Entrectinib for ROS1-Positive NSCLC and NTRK-Positive Solid Tumors

In August 2019, the FDA approved entrectinib for treatment of adult patients with metastatic non-small cell lung cancer that is ROS1-positive.

Introduction

Enctrectinib (Rozlytrek, Genentech) is a tyrosine kinase inhibitor of the isoforms of tropomyosin receptor kinase (Trk)-A, TrkB, and TrkC (which are encoded by neurotrophic receptor kinase (NTRK) genes NTRK1, NTRK2, and NTRK3 respectively), receptor tyrosine kinase proto-oncogene 1 (ROS1), and anaplastic lymphoma kinase (ALK).1 Alterations in these molecular targets are present in a variety of different solid tumors.1 In August 2019, the FDA approved entrectinib for treatment of adult patients with metastatic non-small cell lung cancer (NSCLC) that is ROS1-positive. Additionally it was approved for adult and pediatric patients 12 years and older with solid tumors that have an NTRK gene fusion without a known acquired resistance mutation, are metastatic where surgical resection is not a safe option and have progressed following treatment or have no appropriate alternative therapy.2,3

Efficacy

The accelerated approval of entrectinib was based on the pooled results from the phase 1 STARTRK-1 trial, phase 2 basket trial STARTRK-2, and phase 1 ALKA-372-001 trial, as well as data from the phase 1/2 STARTRK-NG trial.2 Fifty-one patients with ROS1-positive metastatic NSCLC  experienced shrinkage of tumors, resulting in an overall response rate (ORR) of 78%, and the duration of this response (DUR) ranged from 1.8 to 36.8 months.2 In 54 patients who had locally NTRK gene-fusion protein positive advanced or metastatic solid tumors, an ORR of 57% was observed in 10 tumor types, including those with central nervous system (CNS) metastases at baseline.2 DUR for this group of patients ranged from 2.8 to 26.0 months.2

Safety

The most common reported adverse effects (AEs) (> 20%) were fatigue, constipation, dysgeusia, edema, dizziness, diarrhea, nausea, dysesthesia, dyspnea, myalgia, increased weight, cough, vomiting, pyrexia, arthralgia, vision disorders, and cognitive impairment.3 Dose interruptions and reductions were required because of AEs in 46% and 29%, respectively. Additionally, congestive heart failure (CHF) occurred in 3.4% of patients studied, with median time to onset of 2 months, and resolution occurring in approximately 50% of patients following therapy interruption/discontinuation with medical management. Therefore, caution should be used in patients with preexisting CHF and assessment of left ventricular function is recommended before initiation.3 Additionally, CNS effects such as cognitive impairment (27%), mood disorders (10%), dizziness (38%), and sleep disturbances (14%), can occur. The incidence of these CNS effects was similar in patients regardless of CNS involvement in disease progression.3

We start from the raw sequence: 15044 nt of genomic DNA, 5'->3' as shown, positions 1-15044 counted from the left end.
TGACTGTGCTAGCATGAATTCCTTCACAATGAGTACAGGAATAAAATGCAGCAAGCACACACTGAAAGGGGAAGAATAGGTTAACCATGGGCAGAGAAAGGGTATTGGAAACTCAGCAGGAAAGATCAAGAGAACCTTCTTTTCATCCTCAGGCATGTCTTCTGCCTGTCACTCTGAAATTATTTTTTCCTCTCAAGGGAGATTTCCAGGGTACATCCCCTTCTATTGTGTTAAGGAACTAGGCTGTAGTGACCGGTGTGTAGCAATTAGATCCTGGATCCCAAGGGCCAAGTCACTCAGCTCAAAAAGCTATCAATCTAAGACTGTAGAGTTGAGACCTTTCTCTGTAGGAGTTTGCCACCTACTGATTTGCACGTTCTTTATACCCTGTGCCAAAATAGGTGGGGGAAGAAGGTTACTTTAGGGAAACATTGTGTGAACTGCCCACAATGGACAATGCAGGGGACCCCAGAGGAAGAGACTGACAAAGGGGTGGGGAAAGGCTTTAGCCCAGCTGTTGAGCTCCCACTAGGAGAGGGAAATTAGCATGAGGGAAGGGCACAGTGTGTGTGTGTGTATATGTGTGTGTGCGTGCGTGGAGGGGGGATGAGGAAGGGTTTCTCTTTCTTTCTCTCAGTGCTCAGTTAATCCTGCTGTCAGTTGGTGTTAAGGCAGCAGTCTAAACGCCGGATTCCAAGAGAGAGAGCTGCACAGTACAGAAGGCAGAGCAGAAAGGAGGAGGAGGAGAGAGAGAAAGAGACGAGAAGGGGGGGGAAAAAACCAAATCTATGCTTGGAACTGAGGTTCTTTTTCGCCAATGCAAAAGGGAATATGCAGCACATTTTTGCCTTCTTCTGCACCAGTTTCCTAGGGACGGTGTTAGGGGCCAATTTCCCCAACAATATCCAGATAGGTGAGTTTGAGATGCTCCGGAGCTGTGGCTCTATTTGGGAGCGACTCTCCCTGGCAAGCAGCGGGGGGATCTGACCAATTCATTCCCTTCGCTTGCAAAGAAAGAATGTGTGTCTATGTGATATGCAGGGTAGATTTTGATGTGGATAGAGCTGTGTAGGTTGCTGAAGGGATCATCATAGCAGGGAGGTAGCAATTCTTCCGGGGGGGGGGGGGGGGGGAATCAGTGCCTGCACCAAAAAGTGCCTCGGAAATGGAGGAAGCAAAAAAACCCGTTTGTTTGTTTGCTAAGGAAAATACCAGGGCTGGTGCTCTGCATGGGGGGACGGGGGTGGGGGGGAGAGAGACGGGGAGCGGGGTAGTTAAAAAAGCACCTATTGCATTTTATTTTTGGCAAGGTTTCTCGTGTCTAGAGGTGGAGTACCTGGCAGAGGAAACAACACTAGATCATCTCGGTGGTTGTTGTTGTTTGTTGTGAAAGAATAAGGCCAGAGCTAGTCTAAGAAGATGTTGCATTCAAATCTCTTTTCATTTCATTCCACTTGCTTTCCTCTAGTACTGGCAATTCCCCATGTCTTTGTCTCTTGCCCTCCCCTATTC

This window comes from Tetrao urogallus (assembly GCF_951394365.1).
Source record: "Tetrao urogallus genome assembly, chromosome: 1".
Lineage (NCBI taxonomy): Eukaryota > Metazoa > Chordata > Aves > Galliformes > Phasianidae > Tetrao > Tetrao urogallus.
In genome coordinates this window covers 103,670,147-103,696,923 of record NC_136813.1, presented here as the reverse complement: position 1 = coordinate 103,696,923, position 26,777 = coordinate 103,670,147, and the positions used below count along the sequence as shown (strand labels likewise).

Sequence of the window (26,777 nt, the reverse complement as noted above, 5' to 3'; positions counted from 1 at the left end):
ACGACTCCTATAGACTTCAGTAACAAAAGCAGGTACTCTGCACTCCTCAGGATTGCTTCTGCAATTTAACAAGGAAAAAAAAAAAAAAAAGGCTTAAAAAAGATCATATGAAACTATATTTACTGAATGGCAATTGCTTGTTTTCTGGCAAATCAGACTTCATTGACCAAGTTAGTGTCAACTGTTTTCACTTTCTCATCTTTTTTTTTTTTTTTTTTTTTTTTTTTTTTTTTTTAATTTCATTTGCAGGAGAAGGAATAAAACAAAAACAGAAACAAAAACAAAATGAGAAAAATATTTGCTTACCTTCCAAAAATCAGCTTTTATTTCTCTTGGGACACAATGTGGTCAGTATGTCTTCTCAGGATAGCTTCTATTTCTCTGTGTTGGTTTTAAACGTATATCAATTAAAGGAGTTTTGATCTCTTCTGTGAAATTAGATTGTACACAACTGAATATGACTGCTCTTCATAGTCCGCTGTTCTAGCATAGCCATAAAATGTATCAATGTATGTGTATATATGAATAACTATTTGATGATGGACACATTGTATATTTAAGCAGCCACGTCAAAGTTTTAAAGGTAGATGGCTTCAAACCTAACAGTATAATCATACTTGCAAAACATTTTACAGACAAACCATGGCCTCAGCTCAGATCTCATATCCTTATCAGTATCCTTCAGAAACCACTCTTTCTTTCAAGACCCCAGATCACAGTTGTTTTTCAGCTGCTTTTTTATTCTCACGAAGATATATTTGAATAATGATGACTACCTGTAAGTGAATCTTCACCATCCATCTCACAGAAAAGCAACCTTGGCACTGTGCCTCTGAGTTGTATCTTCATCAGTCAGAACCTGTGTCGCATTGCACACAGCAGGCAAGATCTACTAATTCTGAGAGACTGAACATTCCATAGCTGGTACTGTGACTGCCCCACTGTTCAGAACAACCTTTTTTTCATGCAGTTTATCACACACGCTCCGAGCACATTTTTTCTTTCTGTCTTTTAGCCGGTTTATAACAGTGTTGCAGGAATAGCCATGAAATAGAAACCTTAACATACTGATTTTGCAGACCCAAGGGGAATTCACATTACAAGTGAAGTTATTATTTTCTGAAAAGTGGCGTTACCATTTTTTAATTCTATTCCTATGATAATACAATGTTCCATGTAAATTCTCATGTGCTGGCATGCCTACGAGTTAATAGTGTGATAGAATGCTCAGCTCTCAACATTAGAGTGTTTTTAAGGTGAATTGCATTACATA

Entrectinib was also shown to increase the risk of fractures, with a median time to fracture was 3.8 months.3 QT interval prolongation was also reported in 3.1% of patients.3 Lastly, laboratory results suggesting abnormalities including anemia, lymphopenia, neutropenia, increased serum creatinine, hyperuricemia, increased ALTs, and ASTs were observed during therapy.3

Entrectinib exhibits hepatic metabolism through cytochrome P450 (CYP) 3A and therefore interacts with moderate-strong CYP3A inhibitors and inducers.3 In addition, due to its effects on the QTcF interval, use of entrectinib should be avoided with other drugs known to prolong the QT/QTc interval.3

Dosage and Cost

The recommended dosage for both ROS1-positive NSCLC and NTRK gene fusion-positive solid tumors is 600 mg by mouth once daily with or without food until disease progression or intolerable AEs occur.3 Currently, no dosage adjustments are recommended for patients with mild-to-moderate renal impairment (CrCl 30 mL/min to <90 mL/min) or mild hepatic impairment (total bilirubin < 1.5 times ULN) and the drug has not been studied in patients with severe impairment.3 If a dose is missed, patients should be instructed to take their daily dose as soon as possible, unless the next dose is due within 12 hours.3 The dose should be repeated if a patient vomits immediately after administration.3 In response to adverse reactions, for first occurrence, the dose should be reduced to 400 mg daily, and further reduced to 200 mg daily upon the second occurrence.3 Entrectinib should be permanently discontinued in patients still unable to tolerate following 2 dose reductions.3 The cost per month of treatment with entrectinib is estimated to be $17,050, pending insurance coverage.4

 

References:

1. Hoffman-La Roche. Study of oral RXDX-101 in adult patients with locally advanced or metastatic cancer targeting NTRK1, NTRK2, NTRK3, ROS1, or ALK molecular alterations (STARTRK-1). March 27, 2014. Accessed October 23, 2019. https://clinicaltrials.gov/ct2/show/NCT02097810.

2. FDA approves Roche’s Rozlytrek (entrectinib) for people with ROS1-positive, metastatic non-small cell lung cancer and NTRK gene fusion-protein solid tumours. Investor Update. Roche; August 16, 2019. Accessed October 24, 2019. https://www.roche.com/investors/updates/inv-update-2019-08-16.htm.

3. Entrectinib [package insert]. Genentech USA; August 2019. Accessed October 24, 2019. https://www.accessdata.fda.gov/drugsatfda_docs/label/2019/212725s000lbl.pdf.

4.     Pagliarulo, N. Roche cancer drug the 3rd approved for pan-tumor use. BioPharmaDive. Published August 15, 2019. Accessed October 24, 2019. https://www.biopharmadive.com/news/roche-rozlytrek-cancer-drug-approval-tumor-agnostic/561027/.